"1) For-profit education is hardly relevant in Denmark. There have been new masters courses for professionals in which students (or their employers) are charged fees, in contrast to public education. But this isn't a for-profit institution as such. (The courses often don't make a profit, and the universities are not for-profit.) I will say that I was teaching in Tirana, Albania this spring, where this phenomenon is quite widespread, for example, New York University of Tirana. It is a major issue of how to address this development. On the one hand, for-profit universities can easily be a money-making scam that makes empty promises to students about the recognition that their degree will have. I met many people who insisted that these for-profit universities were an abomination. On the other hand, and to be fair, I met two people working in such institutions who defended them. One claimed that it was easier to make changes in the small for-profit universities than in the large conservative public universities, still bearing the inheritance of the old bureaucracies. One issue facing these academics was the two-tiered pay-scale. People with foreign academic positions were paid on salaries comparable to foreign salaries. The locals were paid by local standards. The difference is huge.
The issues regarding for-profit universities are academic legitimacy, credibility and pay equity. And of course, there is the general issue of how education in developing countries can be used as a field of exploitation for students who long to fulfil the dreams associated with Western countries.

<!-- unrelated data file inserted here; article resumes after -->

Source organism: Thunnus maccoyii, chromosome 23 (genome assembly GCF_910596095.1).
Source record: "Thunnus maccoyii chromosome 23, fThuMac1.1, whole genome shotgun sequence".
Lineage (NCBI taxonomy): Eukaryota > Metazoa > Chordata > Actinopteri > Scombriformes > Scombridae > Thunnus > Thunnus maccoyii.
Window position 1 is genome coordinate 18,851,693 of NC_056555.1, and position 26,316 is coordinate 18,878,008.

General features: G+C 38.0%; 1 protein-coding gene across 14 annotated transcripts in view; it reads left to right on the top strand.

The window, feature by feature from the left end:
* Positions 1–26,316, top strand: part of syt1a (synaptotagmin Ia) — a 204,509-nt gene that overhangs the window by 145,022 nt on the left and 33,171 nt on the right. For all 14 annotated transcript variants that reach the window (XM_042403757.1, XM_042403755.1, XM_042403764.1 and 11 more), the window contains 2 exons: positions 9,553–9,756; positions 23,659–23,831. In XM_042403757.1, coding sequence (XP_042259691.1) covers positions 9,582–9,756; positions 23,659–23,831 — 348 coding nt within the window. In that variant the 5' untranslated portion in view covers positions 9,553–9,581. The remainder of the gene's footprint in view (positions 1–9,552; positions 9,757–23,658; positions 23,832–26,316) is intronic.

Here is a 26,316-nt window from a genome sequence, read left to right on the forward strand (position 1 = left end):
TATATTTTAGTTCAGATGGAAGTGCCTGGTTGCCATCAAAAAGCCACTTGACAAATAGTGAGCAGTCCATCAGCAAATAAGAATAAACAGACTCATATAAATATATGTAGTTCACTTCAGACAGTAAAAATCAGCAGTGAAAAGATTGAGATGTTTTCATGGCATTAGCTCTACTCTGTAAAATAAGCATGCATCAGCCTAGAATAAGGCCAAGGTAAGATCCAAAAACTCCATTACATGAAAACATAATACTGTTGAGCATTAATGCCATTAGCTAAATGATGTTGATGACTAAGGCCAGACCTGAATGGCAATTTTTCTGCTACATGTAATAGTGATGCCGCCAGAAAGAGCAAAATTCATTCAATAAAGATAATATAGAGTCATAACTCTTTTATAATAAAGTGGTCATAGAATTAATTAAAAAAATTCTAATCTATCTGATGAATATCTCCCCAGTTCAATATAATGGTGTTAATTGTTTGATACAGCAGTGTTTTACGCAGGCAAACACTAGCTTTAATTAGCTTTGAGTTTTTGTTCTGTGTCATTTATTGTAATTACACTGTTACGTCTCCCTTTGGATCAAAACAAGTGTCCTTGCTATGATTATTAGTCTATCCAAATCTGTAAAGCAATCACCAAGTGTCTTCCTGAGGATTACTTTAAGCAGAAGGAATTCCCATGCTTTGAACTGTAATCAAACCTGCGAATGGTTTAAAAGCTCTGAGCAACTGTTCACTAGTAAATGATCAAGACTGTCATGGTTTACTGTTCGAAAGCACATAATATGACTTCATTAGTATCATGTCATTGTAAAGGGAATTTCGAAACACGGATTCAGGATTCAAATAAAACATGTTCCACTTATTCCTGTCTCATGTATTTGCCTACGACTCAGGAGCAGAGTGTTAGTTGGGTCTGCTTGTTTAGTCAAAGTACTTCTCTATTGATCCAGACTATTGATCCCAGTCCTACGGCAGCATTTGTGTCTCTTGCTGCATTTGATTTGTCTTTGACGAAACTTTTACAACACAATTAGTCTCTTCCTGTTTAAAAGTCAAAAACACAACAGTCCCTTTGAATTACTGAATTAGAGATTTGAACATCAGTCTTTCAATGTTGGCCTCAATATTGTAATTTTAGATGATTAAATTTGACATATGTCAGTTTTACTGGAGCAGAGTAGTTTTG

2) As for on-line education, this is beginning to develop in Europe I expect, though I don't know that much of it in Denmark. There are courses and programs that cross geographical distances, but these are not exclusively on-line. The phenomenon is much more developed in the U.S.
3) The issue of adjunct faculty is, however, a major problem in Denmark that we all know about. And one can go on and on about this. It shows lack of vision and commitment on all levels of educational policy.
4) The issue of work place environment is also a major issue at many Danish institutes. Having been housed for years at a department at KU, I could say a mouthful about that. Issues here involve lack of gender equity and diversity, lack of resources, lack of leadership, etc.
5) The issue of union organizing in academia, however, is a moot issue in Denmark. There is nothing comparable to the welfare system in the U.S. Even ph.d. students here are offered reasonable salaries. I have not become engaged in union debates to know how adequately they function. But I have had experiences with unemployment, and that is of course an exercise in humiliation."
Der er hermed lagt op til diskussion, også af spørgsmålet om organisering af de universitets- (løst og mere-eller-mindre-fast) ansatte. Dette er jo ikke en fagforeningsblog og vi kan frit rose og/eller kritisere fagforeningernes (somme tider noget spage) rolle i hele den universitære forandringsproces, vi iagttager, og enkelte af os, fx Heine, har efterlyst en anden type, mere professionsorienteret interesseorganisation. Skal denne kun omhandle forskning, eller også undervisning? Og kan en sådan repræsentere både fastansatte professorer og undervisningsassistenter på daglejervilkår?